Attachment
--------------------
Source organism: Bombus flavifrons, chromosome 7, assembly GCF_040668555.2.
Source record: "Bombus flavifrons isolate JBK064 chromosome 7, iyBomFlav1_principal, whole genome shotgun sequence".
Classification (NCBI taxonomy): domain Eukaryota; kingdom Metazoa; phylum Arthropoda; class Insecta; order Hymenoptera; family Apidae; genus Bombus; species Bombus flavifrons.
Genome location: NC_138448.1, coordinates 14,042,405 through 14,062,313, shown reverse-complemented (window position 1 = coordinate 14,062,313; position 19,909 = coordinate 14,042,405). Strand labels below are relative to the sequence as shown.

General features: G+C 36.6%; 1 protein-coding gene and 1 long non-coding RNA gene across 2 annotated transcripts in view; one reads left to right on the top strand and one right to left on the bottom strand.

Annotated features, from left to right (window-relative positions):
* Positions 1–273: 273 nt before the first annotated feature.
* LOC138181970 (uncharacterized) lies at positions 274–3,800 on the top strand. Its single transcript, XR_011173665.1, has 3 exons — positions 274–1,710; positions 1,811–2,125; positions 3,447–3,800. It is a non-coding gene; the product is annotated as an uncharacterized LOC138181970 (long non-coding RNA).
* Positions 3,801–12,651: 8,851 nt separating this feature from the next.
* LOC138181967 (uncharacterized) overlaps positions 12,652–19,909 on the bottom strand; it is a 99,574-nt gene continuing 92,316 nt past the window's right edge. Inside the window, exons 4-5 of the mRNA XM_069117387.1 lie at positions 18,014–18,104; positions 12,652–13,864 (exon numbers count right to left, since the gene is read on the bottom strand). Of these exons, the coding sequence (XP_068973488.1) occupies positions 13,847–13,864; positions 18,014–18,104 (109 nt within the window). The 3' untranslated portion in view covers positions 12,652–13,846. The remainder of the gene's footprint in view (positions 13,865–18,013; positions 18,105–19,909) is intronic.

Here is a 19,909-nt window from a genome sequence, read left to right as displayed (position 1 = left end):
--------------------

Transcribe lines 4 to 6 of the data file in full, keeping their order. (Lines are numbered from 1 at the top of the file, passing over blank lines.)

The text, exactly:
Genome location: NC_138448.1, coordinates 14,042,405 through 14,062,313, shown reverse-complemented (window position 1 = coordinate 14,062,313; position 19,909 = coordinate 14,042,405). Strand labels below are relative to the sequence as shown.

General features: G+C 36.6%; 1 protein-coding gene and 1 long non-coding RNA gene across 2 annotated transcripts in view; one reads left to right on the top strand and one right to left on the bottom strand.

Annotated features, from left to right (window-relative positions):